There were a few flurries on my way to work this morning and with them came the inevitable barrage of email messages asking, “Are we closing?” Last year at this time, we did not honor the notion of a snow day because we were set up for flipping online at any moment. Everyone had equipment at home. Everyone had to be ready for all contingencies. Snow days were an old-fashioned notion that should no longer interfere with education. This year things are different. We’re back in the classroom and we want our snow days back!
Whew! As a New Englander, I am a big fan of the found moments that snow days can bring. Time to finish a project, uninterrupted. Time to shovel the snow, a task I still enjoy. Time to take a nap that I never expected to take. Except we had our first snow day on Friday, and none of this was true. That snow day was a meeting filled workday for me. Darn that Zoom/WebEx/TEAMS/GoogleMeets platform. Oh well, snow days were a nice idea.
Of course, when we all moved online in 2020, the idea that you couldn’t continue education from any location became suspect. We all stepped up the COVID-19 challenge and found a way to continue providing the best possible education in multiple, but mostly remote formats. We doubled-down on (constant) cyber-connectivity and forged a new educational path together. We adjusted to the realities of our crash courses in online instruction (and the skills we hadn’t fully mastered), the lack of sufficient coordination of online and on-ground experiences (which, made getting access to a quiet space on a computer when needed, a challenge of our students); and the experience of “zoom fatigue” that wore everyone out. We should be proud of our flexibility and responsiveness, but we shouldn’t ignore the fact that even as we venture back into the classroom, our world has fundamentally changed.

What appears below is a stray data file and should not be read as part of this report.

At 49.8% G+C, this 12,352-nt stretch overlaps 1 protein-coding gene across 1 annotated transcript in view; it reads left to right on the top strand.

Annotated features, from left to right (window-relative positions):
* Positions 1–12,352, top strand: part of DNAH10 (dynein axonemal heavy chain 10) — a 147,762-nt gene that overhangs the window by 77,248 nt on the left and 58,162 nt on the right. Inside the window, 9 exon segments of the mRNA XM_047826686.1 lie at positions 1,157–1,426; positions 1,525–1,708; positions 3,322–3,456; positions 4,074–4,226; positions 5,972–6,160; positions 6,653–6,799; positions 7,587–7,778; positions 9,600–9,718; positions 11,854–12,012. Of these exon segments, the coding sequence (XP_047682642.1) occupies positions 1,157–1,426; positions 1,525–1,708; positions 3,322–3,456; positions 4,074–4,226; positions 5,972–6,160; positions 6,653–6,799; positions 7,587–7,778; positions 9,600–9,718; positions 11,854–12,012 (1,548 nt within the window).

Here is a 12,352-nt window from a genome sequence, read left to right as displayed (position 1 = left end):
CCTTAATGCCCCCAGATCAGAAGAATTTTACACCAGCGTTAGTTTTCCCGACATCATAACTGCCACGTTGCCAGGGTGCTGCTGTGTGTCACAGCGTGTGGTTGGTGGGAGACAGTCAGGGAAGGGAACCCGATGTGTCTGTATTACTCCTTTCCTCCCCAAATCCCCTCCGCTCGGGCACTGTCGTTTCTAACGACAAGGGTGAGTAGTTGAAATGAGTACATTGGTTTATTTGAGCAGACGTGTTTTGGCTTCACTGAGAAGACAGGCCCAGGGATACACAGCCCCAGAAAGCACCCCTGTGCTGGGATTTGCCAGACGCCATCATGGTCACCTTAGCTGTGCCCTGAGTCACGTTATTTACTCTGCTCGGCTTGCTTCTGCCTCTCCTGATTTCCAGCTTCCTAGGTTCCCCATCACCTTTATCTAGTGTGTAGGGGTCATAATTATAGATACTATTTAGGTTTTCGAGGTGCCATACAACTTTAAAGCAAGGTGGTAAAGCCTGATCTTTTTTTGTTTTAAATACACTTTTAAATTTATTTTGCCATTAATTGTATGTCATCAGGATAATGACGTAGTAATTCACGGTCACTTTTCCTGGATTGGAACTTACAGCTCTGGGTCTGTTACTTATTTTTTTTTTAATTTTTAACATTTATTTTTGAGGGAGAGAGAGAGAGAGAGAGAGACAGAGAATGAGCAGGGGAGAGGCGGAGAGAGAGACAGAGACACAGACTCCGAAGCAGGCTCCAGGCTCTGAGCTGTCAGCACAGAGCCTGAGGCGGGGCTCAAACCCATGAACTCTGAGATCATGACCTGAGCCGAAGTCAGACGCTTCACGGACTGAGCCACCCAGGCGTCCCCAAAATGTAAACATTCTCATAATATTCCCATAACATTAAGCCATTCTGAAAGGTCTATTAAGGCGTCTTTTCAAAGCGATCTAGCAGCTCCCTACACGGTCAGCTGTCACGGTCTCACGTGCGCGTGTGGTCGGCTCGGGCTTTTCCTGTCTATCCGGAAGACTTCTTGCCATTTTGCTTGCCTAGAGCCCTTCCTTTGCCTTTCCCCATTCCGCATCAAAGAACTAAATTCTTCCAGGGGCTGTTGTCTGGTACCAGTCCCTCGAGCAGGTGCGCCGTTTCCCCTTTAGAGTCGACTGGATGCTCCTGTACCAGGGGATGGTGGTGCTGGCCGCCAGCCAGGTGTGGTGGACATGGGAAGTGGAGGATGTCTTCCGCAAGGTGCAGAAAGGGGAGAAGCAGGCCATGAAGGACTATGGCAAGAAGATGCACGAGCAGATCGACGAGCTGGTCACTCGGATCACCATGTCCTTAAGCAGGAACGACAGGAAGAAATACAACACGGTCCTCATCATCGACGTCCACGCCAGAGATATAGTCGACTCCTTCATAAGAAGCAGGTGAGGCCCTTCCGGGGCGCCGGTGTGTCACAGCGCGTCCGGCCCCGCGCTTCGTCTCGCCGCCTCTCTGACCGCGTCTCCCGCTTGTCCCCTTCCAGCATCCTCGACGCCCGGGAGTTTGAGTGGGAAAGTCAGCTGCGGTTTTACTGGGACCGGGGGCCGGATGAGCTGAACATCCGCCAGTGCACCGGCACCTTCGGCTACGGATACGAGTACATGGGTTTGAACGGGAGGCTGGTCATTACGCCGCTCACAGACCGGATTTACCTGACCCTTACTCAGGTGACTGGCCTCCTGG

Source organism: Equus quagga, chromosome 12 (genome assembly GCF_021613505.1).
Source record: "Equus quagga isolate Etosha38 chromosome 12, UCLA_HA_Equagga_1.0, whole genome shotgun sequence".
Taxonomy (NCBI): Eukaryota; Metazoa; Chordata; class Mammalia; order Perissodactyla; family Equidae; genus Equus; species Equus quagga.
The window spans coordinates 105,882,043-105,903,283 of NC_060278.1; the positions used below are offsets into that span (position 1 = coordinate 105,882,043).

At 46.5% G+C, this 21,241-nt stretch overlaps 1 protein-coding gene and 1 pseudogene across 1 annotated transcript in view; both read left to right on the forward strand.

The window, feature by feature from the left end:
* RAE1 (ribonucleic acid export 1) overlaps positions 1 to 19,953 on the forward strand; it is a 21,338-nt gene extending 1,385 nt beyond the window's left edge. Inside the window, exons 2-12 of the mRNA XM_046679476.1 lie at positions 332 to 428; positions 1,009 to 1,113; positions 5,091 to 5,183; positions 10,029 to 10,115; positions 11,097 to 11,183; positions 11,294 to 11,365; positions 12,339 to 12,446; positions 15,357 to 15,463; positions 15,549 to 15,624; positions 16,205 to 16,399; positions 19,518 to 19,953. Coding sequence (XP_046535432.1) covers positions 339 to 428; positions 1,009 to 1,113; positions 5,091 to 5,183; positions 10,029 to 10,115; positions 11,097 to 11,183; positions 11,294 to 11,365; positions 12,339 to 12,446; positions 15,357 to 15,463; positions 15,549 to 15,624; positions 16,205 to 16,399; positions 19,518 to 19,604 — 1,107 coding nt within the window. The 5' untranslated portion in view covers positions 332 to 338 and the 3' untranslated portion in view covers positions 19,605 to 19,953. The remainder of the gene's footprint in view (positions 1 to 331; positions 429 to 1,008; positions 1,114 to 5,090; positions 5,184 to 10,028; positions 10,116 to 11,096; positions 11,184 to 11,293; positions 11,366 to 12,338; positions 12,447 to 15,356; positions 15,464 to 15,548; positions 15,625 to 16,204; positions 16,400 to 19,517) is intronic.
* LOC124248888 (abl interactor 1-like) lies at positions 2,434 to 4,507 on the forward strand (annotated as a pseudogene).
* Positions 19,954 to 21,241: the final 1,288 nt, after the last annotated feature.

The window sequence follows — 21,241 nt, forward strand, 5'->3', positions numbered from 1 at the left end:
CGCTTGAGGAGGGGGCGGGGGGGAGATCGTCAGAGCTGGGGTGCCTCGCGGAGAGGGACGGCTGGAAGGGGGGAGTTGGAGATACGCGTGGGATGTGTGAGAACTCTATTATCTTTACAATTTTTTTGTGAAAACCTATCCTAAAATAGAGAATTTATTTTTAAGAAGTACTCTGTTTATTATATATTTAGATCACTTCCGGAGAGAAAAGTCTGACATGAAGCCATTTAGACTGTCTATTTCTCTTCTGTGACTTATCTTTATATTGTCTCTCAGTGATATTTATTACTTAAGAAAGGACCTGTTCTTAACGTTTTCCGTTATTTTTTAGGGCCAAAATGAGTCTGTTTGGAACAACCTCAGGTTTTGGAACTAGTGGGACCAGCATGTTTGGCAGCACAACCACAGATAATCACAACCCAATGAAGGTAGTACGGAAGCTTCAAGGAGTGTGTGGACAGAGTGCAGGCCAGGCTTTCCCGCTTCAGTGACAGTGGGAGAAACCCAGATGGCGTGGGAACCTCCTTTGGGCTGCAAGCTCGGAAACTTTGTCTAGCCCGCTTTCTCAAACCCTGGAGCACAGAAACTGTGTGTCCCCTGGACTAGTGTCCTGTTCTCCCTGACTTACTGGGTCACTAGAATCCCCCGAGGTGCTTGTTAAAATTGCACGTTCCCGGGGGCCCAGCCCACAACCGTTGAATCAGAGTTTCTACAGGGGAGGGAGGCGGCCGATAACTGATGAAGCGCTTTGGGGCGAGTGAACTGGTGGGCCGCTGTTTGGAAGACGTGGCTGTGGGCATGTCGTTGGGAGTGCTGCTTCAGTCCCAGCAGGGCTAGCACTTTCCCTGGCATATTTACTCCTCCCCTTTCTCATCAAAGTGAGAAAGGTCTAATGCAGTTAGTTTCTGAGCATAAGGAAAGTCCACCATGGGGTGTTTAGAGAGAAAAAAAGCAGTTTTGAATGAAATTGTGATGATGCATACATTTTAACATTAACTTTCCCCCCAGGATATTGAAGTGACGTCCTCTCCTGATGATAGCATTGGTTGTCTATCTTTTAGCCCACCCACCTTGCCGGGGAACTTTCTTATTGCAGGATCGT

It is time for us to recognize that our expectations about education and work have radically shifted and we now expect flexibility. This is why a faculty member who, prior to COVID-19, thought teaching online was totally inappropriate for their discipline, now writes at the first sign of snow – “Can I switch to online for the day?” This is why departments who have offered a few online classes for years, now don’t know how to choose who gets to teach online and who does not because now everyone wants a course or two online. They don’t understand why there might be limits to what we should offer. This why some students are irritated that they can’t get that one last course online so they can finish up, while they start a new job or relocate or otherwise juggle their education with something else. This is why people in higher education who do non-instructional work that can be just as effectively completed from home, do not understand why administration might say no to a fully remote schedule. And so on.